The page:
Friday, June 24, 2011

Stop Writing Copy

I will explain...

The word 'copy' comes from the French 'copie' and the Latin 'copia' -- both of which refer to a reproduction or transcript. write copy is to deliver a reproduction or a manuscript of an event or an idea.  But a good copywriter doesn't write copy, she tells stories.

(How boring was that?  Oh, sorry, it wasn't a story.)

Anyway, if you have a company (or work for one) and you want to attract more business, tell a story.  Have a conversation with your customer, don't talk at her or him.
Instead of, "the best selection..." or "aisles and aisles of incredible prices..." how about putting this on your website, in written form or in a video (makes a great radio commercial too)...

"Yep, we'd like to grow our business.  And the best way to do that is to give you the same thing we want -- affordable choices.
We're not perfect.  We carry lots of cool stuff but we don't have everything.   When we price our (insert; clothing, shoes, groceries, lighting fixtures, etc.) we do everything we can to stay competitive.
Thankfully, you've told us you like shopping at out store(s).   
It means a lot to us when we see you come back.   We smile because we know we've done our job well.  But if we ever let you down, please let us know.  We'll do everything we can to fix it, immediately.

Thank you for your business.  See you soon!"

Isn't that what we all want?  Affordable choices, a two-way, respectful relationship, and a "Thank you"?

Here's another way to do it, with even more storytelling...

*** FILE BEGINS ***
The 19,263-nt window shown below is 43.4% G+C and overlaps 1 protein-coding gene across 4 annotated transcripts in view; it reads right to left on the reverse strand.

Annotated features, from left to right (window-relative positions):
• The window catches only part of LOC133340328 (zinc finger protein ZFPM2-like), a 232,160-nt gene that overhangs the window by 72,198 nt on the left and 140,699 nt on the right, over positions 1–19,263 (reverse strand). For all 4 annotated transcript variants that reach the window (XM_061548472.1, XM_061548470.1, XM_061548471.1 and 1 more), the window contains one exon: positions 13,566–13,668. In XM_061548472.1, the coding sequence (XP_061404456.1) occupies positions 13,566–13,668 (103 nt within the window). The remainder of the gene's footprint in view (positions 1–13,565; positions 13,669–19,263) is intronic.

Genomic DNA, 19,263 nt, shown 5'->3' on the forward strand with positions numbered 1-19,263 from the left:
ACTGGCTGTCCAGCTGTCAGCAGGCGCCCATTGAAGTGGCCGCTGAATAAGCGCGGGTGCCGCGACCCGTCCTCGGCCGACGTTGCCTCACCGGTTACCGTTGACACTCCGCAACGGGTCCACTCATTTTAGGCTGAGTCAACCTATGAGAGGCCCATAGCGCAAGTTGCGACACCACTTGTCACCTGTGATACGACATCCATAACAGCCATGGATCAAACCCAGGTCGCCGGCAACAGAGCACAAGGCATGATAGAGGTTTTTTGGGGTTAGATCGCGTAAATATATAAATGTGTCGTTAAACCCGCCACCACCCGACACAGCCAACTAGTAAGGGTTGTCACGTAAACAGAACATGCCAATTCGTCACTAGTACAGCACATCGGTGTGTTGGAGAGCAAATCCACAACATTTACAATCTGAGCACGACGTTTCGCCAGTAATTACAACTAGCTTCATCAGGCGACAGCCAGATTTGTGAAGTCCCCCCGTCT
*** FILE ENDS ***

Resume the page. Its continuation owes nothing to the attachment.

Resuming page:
"Mary came back to our Tri-City location this week...

She told us that the (thing) she bought didn't work out like she had hoped.  So we took it back and helped her pick out a different one.  It took her a while because there's a lot to choose from.  When she found what she wanted she looked like a tween about to enter her first Justin Bieber concert.  We love that look!

So please check out the cool stuff we've got.  Too much to mention here.

And when you find what you're looking for, and see how affordable it is, we're pretty sure you'll have that same smile on your face.

Thanks for your business.  See you soon!"

No, "money back guarantee".  No, "great customer service".  No, "low-price guarantee".

Just a story, that's says so much more.

What's your story?



Friday, June 17, 2011

Have You Seen Her Movie?

Your boss, a peer, or a direct report at work.  A client or a customer.  Your mom or dad, or a friend.  Or maybe it's that 300 pound person who just ordered a triple-cheeseburger.

Do you find yourself saying, "Why did they do that?"  "Why did they have to say it that way?"  You'd do it differently, wouldn't you?  You'd say it in a nicer way, wouldn't you?  And your way is probably better, isn't it?

About a year ago I read a remark-able book,  The Fifth Agreement.  Authors don Miguel and don Jose Ruiz present an interesting perspective, and through my lens, it looks like this...

Imagine you walk into a dark movie theater.  You notice someone sitting alone, near the front.  You walk down and sit just behind her and to the side.  As your eyes adjust to the dim lighting you realize that it's your mom, or that client, or your boss.